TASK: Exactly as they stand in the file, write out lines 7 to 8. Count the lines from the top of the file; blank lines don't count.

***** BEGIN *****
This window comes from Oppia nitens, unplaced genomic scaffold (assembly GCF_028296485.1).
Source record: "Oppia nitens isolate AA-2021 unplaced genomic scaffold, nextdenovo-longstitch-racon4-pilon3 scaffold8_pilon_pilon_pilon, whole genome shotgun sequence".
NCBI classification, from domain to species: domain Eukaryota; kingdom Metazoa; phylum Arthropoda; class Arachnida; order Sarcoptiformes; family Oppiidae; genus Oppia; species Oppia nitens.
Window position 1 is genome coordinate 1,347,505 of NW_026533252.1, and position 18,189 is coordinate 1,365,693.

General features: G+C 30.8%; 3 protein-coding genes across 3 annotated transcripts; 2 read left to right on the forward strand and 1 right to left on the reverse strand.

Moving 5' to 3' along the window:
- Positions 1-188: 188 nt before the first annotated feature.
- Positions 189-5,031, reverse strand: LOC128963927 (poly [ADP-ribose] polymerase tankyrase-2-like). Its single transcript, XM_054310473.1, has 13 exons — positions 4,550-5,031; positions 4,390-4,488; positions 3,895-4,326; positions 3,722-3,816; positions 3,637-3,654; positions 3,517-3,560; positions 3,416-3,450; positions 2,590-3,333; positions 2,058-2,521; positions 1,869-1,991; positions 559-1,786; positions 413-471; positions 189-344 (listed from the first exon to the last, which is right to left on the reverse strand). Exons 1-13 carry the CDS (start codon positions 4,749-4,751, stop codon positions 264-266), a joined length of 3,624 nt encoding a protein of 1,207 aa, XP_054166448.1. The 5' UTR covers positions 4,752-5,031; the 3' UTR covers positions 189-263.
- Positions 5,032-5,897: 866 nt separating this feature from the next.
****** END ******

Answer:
- Positions 1-188: 188 nt before the first annotated feature.
- Positions 189-5,031, reverse strand: LOC128963927 (poly [ADP-ribose] polymerase tankyrase-2-like). Its single transcript, XM_054310473.1, has 13 exons — positions 4,550-5,031; positions 4,390-4,488; positions 3,895-4,326; positions 3,722-3,816; positions 3,637-3,654; positions 3,517-3,560; positions 3,416-3,450; positions 2,590-3,333; positions 2,058-2,521; positions 1,869-1,991; positions 559-1,786; positions 413-471; positions 189-344 (listed from the first exon to the last, which is right to left on the reverse strand). Exons 1-13 carry the CDS (start codon positions 4,749-4,751, stop codon positions 264-266), a joined length of 3,624 nt encoding a protein of 1,207 aa, XP_054166448.1. The 5' UTR covers positions 4,752-5,031; the 3' UTR covers positions 189-263.